By Berwyn Prys Jones
“This is how Mummy and Daddy used to go to school, darling.”, “When did they stop painting them orange?”, “This really brings back the memories!”, “I remember these before they were painted orange.”, “How wonderful that this has been kept!”, “I used to drive these!”, “Is this a Guy?”
Those – all except the last one, perhaps – are the kind of comments and questions you’d expect to hear when the Cardiff Transport Preservation Group brings one of its 40-strong collection of vintage buses along to events such as this year’s Rhiwbina Festival.
The bus in question was the obvious choice for a beautifully sunny day. Former Cardiff Corporation Guy Arab V open-top double-decker 434 (ABO 434B) with a Neepsend (East Lancashire) body is now almost half a century old. Shorn of its roof, everybody who went upstairs was able to enjoy the fresh air and sunshine while those of a certain age could fondly reminisce about the days when a fleet of similar buses (but with their roofs firmly stuck on) used to ply the streets of Cardiff, regularly venturing out as far as Rhiwbina on services 21 and 23.
Even when new in 1964-66, they were rather old-fashioned buses. The modern one-person-operated bus has its engine at the back and its door at the front. Not 434. Its entrance – no door, just an open platform – was at the back. The driver drove in splendid isolation at the front, having no contact with that terrifying breed known as passengers. That was left to the conductor who’d collect the fares, issue the tickets and ring the bell to tell the driver to stop or move off.
Sounds familiar? Yes, exactly like on the London Transport Routemaster! This Guy was Cardiff’s equivalent of London’s famous icon.
Taking 434 anywhere evokes a host of responses and they’re fascinating to see. Some people just pass by, ‘seeing’ nothing unusual. Others look slightly puzzled: they know they’re seeing something unusual but can’t work out what it could possibly be. Others immediately recognise a cherished part of their childhood, or a more recent visit to the seaside complete with a ride on an open-topper.
They’ll then smile broadly at the memory and start waving! It’s a reaction anyone with a vintage vehicle will have seen and enjoyed many times.
Those of us who stood around 434 at the Rhiwbina Festival may have heard most of the comments before, whether made to us or (more enjoyably still!) overheard. But they’re always a joy to listen to because you know that the efforts of the volunteers down at the Group’s Barry depot have achieved their important and immensely satisfying aim of putting people in touch with part of their – and Cardiff’s – history. So many other vehicles have been scrapped and left no trace of their existence except in photographs that may be fading fast.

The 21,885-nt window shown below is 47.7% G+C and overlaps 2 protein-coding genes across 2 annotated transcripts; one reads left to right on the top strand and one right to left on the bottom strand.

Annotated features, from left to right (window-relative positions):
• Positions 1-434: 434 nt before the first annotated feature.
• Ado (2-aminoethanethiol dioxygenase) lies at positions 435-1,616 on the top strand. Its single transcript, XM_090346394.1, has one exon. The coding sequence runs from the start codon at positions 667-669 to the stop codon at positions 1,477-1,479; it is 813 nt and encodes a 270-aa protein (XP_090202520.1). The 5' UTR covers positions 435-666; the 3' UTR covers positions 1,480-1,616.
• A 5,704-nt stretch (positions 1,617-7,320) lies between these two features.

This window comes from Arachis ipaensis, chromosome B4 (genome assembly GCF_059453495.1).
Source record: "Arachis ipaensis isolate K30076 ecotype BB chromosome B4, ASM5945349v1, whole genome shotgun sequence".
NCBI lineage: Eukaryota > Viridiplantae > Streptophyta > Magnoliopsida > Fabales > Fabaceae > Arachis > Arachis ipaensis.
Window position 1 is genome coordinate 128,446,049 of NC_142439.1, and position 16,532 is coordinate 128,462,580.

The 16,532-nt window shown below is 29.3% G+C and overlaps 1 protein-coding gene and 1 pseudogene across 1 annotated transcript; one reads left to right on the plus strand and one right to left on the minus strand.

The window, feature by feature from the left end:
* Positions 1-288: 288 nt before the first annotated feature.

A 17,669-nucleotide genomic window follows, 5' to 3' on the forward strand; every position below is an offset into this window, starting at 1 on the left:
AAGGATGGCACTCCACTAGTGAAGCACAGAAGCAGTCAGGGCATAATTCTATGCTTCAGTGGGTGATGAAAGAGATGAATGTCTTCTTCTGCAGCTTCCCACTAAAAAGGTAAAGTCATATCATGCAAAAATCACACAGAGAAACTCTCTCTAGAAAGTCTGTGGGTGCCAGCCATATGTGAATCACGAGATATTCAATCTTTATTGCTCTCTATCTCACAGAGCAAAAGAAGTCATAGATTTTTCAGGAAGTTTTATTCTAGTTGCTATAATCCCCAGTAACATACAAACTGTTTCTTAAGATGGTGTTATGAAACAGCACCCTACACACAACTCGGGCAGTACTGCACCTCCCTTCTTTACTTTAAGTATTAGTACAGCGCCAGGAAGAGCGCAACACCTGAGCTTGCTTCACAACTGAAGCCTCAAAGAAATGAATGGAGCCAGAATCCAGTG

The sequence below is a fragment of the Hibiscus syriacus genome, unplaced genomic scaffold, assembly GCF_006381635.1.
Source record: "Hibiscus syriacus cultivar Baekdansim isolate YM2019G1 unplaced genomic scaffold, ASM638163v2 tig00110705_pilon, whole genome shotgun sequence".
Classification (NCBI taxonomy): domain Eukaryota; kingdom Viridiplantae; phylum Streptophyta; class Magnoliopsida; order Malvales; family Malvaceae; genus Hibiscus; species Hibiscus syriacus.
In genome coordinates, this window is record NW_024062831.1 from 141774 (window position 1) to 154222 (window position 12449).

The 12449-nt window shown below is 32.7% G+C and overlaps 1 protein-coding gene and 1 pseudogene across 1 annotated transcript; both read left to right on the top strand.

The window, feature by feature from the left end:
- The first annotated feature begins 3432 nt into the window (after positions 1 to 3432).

But there was one question we didn’t expect and you can’t accompany an old bus anywhere without expecting the occasional surprise.
The unexpected question this time was ‘Is this a Guy?’, asked by a lady. Now Guy Motors produced bus chassis in Wolverhampton and the chassis ordered by Cardiff were then driven (with the drivers, poor dabs, ensconced in just a small shed-like affair to protect them from the elements) all the way to Sheffield to the works of bodybuilding company Neepsend, a branch of the then well-known bus bodybuilder East Lancashire.
We’d never expected there to be any connection between Wolverhampton and Rhiwbina, but then the lady questioner explained that her father had worked in a senior position for Guy Motors and that she still had photographs and documents from his time there. Would we be interested?
We most certainly would. So a few days later two of us visited the lady and her husband in Rhiwbina to find that they had a treasure trove of material about Guy Motors unlike any to be found anywhere else in the world.
So the moral is: if you take a vintage bus out anywhere, you never know what you’ll find!
The Cardiff Transport Preservation Group holds monthly meetings, organises two very successful annual rallies and attends others. Its website is www.ctpg.co.uk. Volunteers are always welcome.